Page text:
Pity poor Kazakhstan.
It’s faced with a Hollywood movie that poses as a clumsy propaganda effort to improve the Kazakh image abroad, just as it’s mounting its own clumsy propaganda effort to improve its image abroad.
But even when President Nursultan Nazarbayev (re-elected last year with 91% of the vote!) gets an audience with President George W. Bush, the only topic that seems to interest U.S. reporters is “Borat,” the Sacha Baron Cohen spoof of a clueless, racist, misogynist Kazakh TV reporter.
The last time the Kazakhs protested Borat — they yanked his Kazakh-hosted Web site — he responded in a video in which his character condemned “that Jew” Cohen and said, “Kazakhstan is as civilized as any other country in the world. Please, captains of industry, I invite you to come to Kazakhstan where we have incredible natural resources, hard-working labor and some of the cleanest prostitutes in all of Central Asia.”
To coincide with Nazarbayev’s D.C. trip, the Kazakh government (the real one) took out a four-page ad in the New York Times to make a similar case about the booming Kazakh economy (except for that bit about the prostitutes).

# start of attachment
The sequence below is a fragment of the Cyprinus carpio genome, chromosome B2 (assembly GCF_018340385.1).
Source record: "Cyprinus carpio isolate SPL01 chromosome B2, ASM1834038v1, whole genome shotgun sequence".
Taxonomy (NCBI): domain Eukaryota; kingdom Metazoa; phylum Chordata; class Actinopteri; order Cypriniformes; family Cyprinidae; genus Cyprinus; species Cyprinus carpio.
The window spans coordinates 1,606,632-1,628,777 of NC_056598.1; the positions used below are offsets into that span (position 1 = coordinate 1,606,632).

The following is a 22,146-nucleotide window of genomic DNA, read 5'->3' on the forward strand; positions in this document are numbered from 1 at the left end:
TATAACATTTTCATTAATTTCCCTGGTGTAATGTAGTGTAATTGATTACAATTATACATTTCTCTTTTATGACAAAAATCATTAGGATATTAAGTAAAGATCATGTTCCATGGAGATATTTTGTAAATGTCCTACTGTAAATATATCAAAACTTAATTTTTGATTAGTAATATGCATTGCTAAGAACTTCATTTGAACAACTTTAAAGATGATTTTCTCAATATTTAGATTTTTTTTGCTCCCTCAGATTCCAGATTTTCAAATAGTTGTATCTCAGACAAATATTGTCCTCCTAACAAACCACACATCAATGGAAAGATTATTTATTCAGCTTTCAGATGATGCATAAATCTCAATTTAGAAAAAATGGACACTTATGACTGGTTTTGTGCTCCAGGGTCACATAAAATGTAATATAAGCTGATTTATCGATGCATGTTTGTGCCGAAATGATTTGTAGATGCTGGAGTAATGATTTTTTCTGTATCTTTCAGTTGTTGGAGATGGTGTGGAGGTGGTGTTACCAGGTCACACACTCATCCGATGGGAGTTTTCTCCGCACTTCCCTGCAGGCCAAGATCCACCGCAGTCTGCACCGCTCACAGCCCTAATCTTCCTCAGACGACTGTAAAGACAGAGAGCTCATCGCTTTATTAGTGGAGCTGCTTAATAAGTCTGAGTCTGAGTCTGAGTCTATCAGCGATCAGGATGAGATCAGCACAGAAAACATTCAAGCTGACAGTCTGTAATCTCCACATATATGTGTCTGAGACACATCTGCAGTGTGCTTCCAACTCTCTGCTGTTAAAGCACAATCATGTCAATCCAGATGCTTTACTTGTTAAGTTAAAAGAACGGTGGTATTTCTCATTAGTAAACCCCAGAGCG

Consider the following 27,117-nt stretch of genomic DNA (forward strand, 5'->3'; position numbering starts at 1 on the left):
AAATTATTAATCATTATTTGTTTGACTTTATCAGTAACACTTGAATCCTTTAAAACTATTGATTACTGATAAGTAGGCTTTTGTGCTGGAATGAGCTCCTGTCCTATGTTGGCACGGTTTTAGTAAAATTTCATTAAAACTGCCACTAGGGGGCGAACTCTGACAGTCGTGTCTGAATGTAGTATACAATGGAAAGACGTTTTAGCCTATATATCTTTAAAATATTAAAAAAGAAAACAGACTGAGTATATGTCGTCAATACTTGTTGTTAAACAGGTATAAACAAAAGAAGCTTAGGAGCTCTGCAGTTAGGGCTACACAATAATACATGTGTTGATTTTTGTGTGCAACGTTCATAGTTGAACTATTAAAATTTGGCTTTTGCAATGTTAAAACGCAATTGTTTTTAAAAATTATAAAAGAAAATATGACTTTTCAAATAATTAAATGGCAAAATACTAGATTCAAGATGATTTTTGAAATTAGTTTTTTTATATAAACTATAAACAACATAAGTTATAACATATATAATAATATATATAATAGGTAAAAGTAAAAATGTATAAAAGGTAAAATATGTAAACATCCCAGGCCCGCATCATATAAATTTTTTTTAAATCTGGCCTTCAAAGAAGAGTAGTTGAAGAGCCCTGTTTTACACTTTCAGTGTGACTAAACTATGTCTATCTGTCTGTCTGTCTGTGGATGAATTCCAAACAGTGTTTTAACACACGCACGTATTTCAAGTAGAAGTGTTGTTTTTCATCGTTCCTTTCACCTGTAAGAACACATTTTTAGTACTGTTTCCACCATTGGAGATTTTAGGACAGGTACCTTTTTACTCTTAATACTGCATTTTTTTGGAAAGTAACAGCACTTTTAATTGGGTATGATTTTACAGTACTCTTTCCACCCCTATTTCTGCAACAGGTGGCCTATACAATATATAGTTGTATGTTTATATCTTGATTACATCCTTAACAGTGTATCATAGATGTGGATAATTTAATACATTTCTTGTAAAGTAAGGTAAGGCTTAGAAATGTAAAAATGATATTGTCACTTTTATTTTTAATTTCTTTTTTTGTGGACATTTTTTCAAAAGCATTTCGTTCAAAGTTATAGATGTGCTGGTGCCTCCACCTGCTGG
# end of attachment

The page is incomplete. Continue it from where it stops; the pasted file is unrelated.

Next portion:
It touted its banking system (“Cash machines, credit cards, pay cards … have become as commonplace in Almaty as elsewhere in the world”) and tourist attractions (“many decent restaurants, especially ethnic fare like Korean and Uzbek”).
It’s all free publicity for “Borat,” of course. While Nazarbayev was at the White House, Borat appeared in front of the Kazakh embassy in his own news conference to denounce the Times ad as a “disgusting fabrication” orchestrated by the “evil nimwits” in Uzbekistan.
“If there is one more item of Uzbek propaganda claiming that we do not drink fermented horse urine,” he said, “then we will be left with no alternative but to commence bombardment of their cities with our catapults.”
While the Kazakh ad included a story on religious tolerance (Nazarbayev, who’s effectively been in charge there since 1989, boasted, “In the last 15 years, there has not been a single case of a newspaper or television station harassing the followers of any particular faith”), it did not note recent legal restrictions requiring all religious orgs to register with the government, or a pattern of dissident politicians being killed.
A report in the Times last February on a high-profile political killing noted the shooting followed “the death last fall of another popular opposition figure, who was shot twice in the chest and once in the head. The Kazakhstan police have said that the death was a suicide.”